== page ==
Here is the IEA chart showing how close we are to being "locked in" to 2 C of warming:
Every nation on the planet (including Canada, multiple times) has pledged to keep global temperatures below this level. Above 2 C, the climate science says civilization will be threatened by dangerous and destabilizing extreme weather, crop losses, rising seas and badly damaged oceans from acidification.
On our current path, the IEA says we are just six years away from being “locked in” to that 2C level. At that point, humanity is faced with a nasty choice. Either:
- we exceed the dangerous 2 C threshold and suffer the human, ecological and economic misery that come with it, or
- we start abandoning lots of still-useful infrastructure and suffer the large economic losses that come with that choice.
Connie Hedegaard, European Union Commissioner for Climate Action:
“The World Energy Outlook 2011 shows that the world is heading for a fossil fuels lock-in. This is another urgent call to move to a low-carbon economy by using the right incentives: carbon price, fossil fuels subsidies cuts, more renewables and energy efficiency, and smarter ways of taxing.”
Cost of delay = trillion dollars a year
The IEA states unequivocally that “delaying action is a false economy.” They calculate that every trillion dollars spent in the next decade on cleaner power sector technology prevents $4.3 trillion from having to be spent later. The failure by current governments to limit expansion of new fossil fuel infrastructure is inflating a dangerous carbon bubble.
Terje Riis-Johansen, Norway Minister of Petroleum and Energy:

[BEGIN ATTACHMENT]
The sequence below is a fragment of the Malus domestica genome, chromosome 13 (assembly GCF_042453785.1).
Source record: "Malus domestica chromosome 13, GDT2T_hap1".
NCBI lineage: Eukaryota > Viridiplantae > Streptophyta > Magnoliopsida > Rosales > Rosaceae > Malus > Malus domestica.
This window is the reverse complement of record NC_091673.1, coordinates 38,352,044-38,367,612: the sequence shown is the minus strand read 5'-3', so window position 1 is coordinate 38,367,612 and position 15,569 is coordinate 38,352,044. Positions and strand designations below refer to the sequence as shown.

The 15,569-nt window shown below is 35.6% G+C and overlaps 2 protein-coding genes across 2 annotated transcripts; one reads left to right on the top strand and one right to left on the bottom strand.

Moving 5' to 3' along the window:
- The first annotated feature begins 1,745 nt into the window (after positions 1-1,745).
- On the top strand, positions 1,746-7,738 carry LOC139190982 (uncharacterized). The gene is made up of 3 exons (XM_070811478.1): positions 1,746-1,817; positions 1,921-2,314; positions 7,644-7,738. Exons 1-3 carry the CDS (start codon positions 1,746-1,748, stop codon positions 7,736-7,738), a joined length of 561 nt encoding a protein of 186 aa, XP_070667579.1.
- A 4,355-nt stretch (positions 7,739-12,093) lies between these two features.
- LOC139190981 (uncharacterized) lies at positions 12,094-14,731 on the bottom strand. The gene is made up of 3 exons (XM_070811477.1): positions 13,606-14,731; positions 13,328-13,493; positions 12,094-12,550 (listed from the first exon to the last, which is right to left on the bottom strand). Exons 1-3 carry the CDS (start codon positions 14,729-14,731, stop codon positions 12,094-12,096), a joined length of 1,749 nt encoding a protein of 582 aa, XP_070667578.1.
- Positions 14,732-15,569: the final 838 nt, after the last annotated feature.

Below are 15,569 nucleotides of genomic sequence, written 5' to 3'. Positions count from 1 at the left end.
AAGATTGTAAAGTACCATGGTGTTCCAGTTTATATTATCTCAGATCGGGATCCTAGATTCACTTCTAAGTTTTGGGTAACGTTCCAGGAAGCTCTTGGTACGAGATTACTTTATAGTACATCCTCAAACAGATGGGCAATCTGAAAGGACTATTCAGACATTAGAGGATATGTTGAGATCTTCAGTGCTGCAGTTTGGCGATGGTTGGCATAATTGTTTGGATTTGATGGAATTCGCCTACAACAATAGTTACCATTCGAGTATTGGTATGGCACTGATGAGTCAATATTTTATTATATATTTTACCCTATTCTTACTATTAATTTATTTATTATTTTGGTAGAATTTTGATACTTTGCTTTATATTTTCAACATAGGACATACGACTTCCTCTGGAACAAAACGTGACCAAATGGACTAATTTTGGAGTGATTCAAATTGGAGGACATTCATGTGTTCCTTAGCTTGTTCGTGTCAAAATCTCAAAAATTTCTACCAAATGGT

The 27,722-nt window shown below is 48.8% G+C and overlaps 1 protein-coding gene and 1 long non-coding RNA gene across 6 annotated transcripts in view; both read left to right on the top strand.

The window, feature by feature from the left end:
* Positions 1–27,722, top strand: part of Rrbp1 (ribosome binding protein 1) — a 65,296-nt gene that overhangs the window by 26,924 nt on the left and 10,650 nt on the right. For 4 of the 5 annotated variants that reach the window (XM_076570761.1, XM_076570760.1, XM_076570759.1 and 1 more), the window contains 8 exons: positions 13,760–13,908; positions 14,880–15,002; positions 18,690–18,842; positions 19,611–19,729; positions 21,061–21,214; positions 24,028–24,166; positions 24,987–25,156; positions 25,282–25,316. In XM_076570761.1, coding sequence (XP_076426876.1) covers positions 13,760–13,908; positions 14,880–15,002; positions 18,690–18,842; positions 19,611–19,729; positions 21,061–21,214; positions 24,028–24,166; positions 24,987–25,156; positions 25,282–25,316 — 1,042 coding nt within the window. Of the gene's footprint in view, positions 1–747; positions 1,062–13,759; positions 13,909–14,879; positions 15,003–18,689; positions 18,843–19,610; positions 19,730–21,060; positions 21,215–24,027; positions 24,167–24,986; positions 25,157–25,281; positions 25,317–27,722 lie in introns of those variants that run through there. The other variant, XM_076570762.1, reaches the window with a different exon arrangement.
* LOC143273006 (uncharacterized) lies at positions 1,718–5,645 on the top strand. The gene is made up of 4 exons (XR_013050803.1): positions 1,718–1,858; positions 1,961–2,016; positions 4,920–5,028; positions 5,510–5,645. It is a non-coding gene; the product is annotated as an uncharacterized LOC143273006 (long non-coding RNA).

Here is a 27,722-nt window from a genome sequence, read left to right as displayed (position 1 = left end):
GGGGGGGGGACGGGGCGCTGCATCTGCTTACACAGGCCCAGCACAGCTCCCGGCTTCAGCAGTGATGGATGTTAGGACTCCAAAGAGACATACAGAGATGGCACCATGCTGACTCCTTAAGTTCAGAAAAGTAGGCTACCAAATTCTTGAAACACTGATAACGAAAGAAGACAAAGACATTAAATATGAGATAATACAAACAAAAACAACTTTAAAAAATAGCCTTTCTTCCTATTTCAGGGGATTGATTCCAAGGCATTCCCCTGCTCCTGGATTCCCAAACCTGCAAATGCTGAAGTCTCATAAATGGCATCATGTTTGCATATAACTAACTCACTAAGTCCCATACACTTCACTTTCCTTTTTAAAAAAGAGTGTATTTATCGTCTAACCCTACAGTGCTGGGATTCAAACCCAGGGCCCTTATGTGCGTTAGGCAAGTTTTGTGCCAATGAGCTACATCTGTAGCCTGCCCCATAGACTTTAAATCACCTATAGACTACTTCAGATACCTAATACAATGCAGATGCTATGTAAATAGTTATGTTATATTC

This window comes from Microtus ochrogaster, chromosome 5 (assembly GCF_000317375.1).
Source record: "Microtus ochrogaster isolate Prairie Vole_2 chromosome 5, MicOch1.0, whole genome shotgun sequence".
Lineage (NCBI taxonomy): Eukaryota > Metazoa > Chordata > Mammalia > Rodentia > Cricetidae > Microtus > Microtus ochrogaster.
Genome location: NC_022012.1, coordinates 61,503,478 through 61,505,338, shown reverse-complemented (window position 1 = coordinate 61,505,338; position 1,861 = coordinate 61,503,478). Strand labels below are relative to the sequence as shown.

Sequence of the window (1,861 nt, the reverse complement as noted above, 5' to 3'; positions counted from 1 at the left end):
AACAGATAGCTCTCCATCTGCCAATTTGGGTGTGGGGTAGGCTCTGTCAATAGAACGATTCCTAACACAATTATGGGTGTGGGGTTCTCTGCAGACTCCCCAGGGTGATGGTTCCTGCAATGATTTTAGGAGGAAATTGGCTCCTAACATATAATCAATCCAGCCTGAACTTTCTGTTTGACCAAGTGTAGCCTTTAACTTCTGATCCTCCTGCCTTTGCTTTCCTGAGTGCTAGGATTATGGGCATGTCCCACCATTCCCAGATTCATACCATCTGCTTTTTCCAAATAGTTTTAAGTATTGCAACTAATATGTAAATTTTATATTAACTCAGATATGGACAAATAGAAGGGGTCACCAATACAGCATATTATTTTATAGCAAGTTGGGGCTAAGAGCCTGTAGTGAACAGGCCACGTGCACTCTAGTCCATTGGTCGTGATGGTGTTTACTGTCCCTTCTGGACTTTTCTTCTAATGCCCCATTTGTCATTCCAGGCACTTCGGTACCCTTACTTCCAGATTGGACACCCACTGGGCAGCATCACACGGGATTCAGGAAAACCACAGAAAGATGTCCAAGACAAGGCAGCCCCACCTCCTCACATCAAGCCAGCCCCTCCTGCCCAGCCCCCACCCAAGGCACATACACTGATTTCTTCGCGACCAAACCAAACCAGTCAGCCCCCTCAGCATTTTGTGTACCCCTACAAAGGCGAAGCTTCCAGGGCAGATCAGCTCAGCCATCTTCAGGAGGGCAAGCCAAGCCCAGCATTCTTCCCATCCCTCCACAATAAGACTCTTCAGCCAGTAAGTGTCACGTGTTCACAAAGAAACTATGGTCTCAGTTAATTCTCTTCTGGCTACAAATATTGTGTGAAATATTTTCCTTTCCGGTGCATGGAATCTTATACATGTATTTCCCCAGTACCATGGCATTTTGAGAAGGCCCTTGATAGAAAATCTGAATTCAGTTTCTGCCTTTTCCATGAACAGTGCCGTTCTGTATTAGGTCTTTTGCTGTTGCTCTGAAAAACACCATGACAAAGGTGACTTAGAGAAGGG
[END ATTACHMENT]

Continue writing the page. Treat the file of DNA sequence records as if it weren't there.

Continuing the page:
"This year, the World Energy Outlook can be read as a warning to us all. Keeping in mind the setbacks from Copenhagen; momentum seems to have been lost. In just one year, the estimated global cost of achieving the two degrees target has increased with a staggering one thousand billion dollars. Even worse, the objective of limiting global temperature rise to only 2 degrees Celsius is now seriously threatened.”
Lykke Friis, Denmark’s Minister for Climate and Energy, Ministry of Power:
"In recent years, the International Energy Agency’s World Energy Outlook has rightly repeated and underlined the need for an energy revolution […] The less we do now, the more expensive it will become later. Limiting climate change will, in the words of World Energy Outlook 2010, require 'a phenomenal push by governments around the world'."
Switch subsidies from dirty energy to clean energy
Last year, the IEA calculated that subsidies to fossil fuels ($409 billion) were five times more than to renewable energy ($66 billion). They call for rapidly eliminating fossil fuel subsidies and using some of that money to increase renewable energy subsidies to $250 billion by 2035.
The reason fossil fuel subsidies must be cut is that they are helping to fuel the building boom in climate-dangerous infrastructure that must be slowed down now or else abandoned soon. Again, as the IEA points out, every additional trillion spent on renewables in the next few years will prevent us have to find $4.3 trillion to spend later.
Put a price on carbon
Just do it.
To prevent being quickly "locked in" to dangerous climate change humanity must:
- Stop expanding our fossil fuel infrastructure
- Cut the $409 billion fossil fuel subsidies
- Invest heavily in renewable energy alternatives to save 4.3x long term
- Put a price on carbon pollution
- Avoid further delay because costs are already a trillion dollars a year
How many of those required actions is Canada doing? What exactly is the Harper Government doing on your behalf at the climate talks in Durban right now?
Bonus misery:The IEA report had some more warnings about the dirty energy hole we have dug for ourselves:
- Global CO2 emissions shot up a record amount last year
- Energy efficiency of global economy worsened for second straight year
- Consumers face a near-term rise in oil prices to $150/barrel